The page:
New Zealand issues 1st wellbeing budget to tackle long-term challenges

Health Minister David Clark and Prime Minister Jacinda Ardern at the government's response to the mental health inquiry report

Health Minister David Clark and Prime Minister Jacinda Ardern at the government's response to the mental health inquiry report

"The Botched Budget comes in the middle of a sharp slowdown in the New Zealand economy, from near 4 per cent growth at the tail-end of the National Government to the low 2 per cent range now".

"You should thank us for not punching you in the face", is the analogy Shane Jones seems to be using to justify the absence of a solid economic plan in the Botched Budget, National's Economic and Regional Development spokesperson, Paul Goldsmith says.

"I'm proud we're getting on with the job of fixing really hard issues like mental health, poverty and family violence because they affect so many, and everyone is better off when our collective wellbeing is improved".

"As a country we just haven't seen the kind of investment in mental health that reflects how serious an issue it is - all of us know someone suffering from depression or other mental illness".

The funding will be used to tackle a growing mental health crisis facing the country. Nearly all of us have lost friends or family members.

The budget covers a 1.9 billion-NZ dollar (1.24 billion-U.S. dollar) package over five years, including new universal frontline mental health service aimed at helping 325,000 people by 2023-2024; 40 million NZ dollars over four years in suicide prevention services; and 1 billion NZ dollars to re-develop the rail system, including purchasing new wagons, locomotives, tracks and infrastructure.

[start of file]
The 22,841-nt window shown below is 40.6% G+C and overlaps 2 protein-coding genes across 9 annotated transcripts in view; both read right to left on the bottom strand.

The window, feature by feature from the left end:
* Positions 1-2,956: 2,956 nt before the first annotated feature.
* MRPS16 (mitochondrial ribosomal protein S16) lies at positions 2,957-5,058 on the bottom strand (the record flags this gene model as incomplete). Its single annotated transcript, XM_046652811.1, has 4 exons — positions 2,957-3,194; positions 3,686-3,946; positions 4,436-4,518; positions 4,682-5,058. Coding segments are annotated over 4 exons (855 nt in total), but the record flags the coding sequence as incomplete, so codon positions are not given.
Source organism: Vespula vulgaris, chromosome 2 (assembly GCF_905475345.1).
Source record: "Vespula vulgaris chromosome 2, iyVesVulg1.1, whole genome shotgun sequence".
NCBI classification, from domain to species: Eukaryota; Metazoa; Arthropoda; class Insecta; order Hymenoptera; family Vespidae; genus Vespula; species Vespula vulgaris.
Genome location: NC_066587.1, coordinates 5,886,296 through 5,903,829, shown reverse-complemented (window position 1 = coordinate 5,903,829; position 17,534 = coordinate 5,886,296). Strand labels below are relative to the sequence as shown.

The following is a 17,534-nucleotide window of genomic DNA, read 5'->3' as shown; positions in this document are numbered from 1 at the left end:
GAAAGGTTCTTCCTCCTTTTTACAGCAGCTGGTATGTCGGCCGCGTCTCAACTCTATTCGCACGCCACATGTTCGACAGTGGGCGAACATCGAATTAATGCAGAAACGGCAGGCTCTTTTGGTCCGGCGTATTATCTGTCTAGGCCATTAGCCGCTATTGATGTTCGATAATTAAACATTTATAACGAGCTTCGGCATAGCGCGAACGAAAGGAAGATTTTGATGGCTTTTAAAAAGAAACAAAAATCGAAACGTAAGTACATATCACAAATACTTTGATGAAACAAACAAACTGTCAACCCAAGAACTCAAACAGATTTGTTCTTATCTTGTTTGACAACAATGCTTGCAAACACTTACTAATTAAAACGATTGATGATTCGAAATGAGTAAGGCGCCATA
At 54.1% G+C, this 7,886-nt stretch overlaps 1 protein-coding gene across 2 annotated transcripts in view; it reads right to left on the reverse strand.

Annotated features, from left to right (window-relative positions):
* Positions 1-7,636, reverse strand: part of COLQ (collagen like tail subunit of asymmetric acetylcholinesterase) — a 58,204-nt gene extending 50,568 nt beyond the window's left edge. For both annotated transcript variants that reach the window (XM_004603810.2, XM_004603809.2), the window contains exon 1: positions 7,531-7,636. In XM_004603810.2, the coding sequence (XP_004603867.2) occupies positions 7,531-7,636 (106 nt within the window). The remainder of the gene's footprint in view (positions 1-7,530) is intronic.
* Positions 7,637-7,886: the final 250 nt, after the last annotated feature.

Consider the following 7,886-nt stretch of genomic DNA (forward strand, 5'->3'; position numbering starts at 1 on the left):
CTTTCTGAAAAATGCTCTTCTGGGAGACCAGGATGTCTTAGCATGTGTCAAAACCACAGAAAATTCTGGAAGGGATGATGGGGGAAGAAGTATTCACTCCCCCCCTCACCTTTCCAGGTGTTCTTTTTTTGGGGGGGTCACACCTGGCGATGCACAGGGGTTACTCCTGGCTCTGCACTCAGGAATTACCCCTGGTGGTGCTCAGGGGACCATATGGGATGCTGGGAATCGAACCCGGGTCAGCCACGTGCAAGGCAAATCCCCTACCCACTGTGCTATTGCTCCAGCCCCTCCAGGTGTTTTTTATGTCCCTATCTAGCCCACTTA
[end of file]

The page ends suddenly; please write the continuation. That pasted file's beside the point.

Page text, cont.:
Ardern argued the wellbeing approach provides real-world benefits, citing reducing child poverty and family violence as a practical example of how it works.

The 1,000 extra Housing First placements will see more children sleeping in warm and dry homes instead of bunking down in cars, she said, adding an end to school donations in lower socio-economic regions means children will no longer miss out of extra activities just because their parents can not afford the voluntary donations. And an end to school donations for decile 1-7 schools means children will no longer miss out of extra activities just because their parents can't afford the voluntary donations.

Despite enjoying a "rockstar" economy for years, some New Zealanders have felt left behind due to the rising inequality.

The release of this week's Budget may have been marred by leaks providing information of key announcements but in prioritising spending on mental health, Robertson, in my view, got it right.

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